A Detroit suburb that allows a “prayer station” set up in city hall must also permit an atheist to set up a “reason station,” a federal judge ordered. Warren, Michigan must also pay a $100,000 fine.
Judge Michael Hluchaniuk ruled Monday that Warren resident Douglas Marshall’s proposal to distribute information and engage in discussions on atheism in the atrium of city hall must be approved, and that the city must apply policies equally to both his reason station and an existing prayer station operated by a local church. The $100,000 fine was included in the settlement to pay for attorney fees and damages.
The American Civil Liberties Union, Americans United for Separation of Church and State and the Freedom From Religion Foundation (FFRF) sued the city and Mayor Jim Fouts last July after Fouts denied Marshall’s request to set up a reason station. Marshall is a member of the latter group.
A pastor has been allowed to have a prayer station in the building’s atrium since 2009, according to the lawsuit.
“This settlement serves as a reminder that government officials have no business deciding which religious messages can and cannot be allowed into our public spaces,” Dan Korobkin, deputy legal director of the ACLU of Michigan, said in a statement. “The First Amendment guarantees us all the right to speak freely about our beliefs — or lack thereof.”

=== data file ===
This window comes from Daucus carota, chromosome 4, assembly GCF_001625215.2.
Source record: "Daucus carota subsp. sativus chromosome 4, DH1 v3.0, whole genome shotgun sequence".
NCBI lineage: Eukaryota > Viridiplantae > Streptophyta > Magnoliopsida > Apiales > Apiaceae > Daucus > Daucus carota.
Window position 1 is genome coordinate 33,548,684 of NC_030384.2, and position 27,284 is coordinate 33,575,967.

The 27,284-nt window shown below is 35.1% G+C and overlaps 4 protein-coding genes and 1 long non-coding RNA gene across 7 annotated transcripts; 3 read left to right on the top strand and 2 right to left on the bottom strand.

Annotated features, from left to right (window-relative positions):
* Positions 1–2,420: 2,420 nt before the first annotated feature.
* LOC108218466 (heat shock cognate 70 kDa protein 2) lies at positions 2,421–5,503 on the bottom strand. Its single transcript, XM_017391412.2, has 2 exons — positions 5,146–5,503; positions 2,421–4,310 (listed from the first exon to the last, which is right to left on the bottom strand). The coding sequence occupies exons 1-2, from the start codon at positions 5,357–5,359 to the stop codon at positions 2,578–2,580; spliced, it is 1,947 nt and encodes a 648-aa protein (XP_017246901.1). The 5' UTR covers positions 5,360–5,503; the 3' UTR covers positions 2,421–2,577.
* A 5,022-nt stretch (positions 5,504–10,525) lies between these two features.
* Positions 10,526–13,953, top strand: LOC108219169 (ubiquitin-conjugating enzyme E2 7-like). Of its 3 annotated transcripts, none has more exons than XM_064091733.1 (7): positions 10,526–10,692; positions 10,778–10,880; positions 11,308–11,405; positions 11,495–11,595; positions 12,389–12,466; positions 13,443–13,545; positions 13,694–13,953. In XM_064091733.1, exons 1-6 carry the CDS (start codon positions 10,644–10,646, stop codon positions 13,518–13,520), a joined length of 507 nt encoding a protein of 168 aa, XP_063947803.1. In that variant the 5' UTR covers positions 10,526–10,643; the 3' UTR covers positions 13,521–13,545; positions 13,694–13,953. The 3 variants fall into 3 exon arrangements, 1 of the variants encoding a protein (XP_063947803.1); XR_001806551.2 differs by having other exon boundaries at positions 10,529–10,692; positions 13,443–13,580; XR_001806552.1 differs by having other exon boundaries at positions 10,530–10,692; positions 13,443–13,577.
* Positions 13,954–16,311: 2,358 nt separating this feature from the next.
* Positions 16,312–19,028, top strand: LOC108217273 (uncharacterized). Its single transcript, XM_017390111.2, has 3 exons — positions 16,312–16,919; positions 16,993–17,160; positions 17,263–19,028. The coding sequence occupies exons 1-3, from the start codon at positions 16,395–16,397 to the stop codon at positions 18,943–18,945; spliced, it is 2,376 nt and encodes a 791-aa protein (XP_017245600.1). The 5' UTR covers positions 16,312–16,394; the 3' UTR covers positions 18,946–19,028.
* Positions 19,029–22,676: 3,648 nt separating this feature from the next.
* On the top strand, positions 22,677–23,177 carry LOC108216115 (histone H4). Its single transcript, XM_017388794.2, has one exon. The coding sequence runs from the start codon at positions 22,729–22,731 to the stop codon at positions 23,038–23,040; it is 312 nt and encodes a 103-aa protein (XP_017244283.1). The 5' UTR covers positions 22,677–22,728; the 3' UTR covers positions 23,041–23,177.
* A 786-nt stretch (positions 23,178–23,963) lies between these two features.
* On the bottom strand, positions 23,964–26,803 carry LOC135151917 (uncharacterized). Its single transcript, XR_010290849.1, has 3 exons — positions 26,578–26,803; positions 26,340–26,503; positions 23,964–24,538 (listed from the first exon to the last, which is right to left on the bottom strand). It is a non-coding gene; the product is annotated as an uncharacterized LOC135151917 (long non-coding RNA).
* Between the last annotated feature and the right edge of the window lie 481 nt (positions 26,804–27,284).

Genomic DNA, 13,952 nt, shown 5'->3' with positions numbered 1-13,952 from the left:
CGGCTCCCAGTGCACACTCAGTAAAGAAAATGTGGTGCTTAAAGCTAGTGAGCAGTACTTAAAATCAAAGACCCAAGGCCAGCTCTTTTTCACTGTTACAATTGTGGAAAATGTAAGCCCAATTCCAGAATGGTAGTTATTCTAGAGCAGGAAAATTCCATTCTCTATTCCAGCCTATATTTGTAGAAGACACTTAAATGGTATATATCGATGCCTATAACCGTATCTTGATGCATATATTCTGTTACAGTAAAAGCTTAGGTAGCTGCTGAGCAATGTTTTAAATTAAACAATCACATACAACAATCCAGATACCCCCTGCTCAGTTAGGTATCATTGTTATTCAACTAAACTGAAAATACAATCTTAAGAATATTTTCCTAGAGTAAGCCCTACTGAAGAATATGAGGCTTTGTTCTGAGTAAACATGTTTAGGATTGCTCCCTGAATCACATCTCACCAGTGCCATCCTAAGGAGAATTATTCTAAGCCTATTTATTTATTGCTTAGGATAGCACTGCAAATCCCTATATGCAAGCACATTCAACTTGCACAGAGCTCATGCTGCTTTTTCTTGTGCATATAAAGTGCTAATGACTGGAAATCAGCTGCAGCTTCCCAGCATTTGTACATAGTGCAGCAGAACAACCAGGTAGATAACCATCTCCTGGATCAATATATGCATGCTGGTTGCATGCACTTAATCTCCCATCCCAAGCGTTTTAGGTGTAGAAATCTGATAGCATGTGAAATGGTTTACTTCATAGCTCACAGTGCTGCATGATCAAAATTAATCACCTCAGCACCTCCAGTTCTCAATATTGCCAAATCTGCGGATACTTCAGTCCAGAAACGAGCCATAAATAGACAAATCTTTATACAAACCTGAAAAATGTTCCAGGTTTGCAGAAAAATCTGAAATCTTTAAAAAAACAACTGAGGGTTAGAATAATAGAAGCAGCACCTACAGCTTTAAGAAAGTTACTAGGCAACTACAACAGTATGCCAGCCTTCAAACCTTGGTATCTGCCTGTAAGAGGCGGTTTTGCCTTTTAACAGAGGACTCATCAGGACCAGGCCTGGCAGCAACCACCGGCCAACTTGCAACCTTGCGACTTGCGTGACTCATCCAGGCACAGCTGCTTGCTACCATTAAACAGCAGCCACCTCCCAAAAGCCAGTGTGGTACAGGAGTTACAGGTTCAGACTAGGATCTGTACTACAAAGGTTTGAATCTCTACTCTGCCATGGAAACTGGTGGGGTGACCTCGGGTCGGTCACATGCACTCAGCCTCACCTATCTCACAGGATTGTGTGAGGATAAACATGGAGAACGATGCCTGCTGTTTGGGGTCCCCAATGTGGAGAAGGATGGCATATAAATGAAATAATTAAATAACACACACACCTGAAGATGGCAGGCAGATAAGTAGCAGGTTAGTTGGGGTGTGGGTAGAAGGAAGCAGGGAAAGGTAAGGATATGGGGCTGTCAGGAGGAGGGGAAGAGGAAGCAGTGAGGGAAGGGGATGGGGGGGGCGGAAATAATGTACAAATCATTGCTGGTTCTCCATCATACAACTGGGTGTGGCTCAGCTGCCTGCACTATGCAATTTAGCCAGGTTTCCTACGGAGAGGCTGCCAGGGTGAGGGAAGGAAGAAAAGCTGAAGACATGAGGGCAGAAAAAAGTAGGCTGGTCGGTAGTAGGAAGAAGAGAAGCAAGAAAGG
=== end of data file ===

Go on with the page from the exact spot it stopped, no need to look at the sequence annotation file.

Fouts told the Detroit Free Press he denied Marshall’s station because he wanted to avoid conflict in city hall and he thought Marshall wanted to put an “antagonistic” sign next to the prayer station.
In an April letter to Marshall, Fouts said he believed the FFRF intended “to deprive all organized religions of their constitutional freedoms or at least discourage the practice of religion.”
Marshall’s lawsuit states that he hadn’t intended to interfere with the prayer station. Fouts violated Marshall’s First Amendment rights by favoring religious belief over disbelief, the suit alleges, and made him feel like he was “unwelcome at the Civic Center, an outsider in the community, a second-class citizen in Warren, and a disfavored member of a religious minority group.”
Fouts told The Huffington Post last year that allowing the reason station to operate would “end up being a problem, just as if I were to allow a Nazi group during our MLK celebration.”
In 2013, the courts sided with Fouts after he denied FFRF’s attempt to erect an anti-religious sign alongside Warren’s annual Christmas display, which includes both religious and secular figures.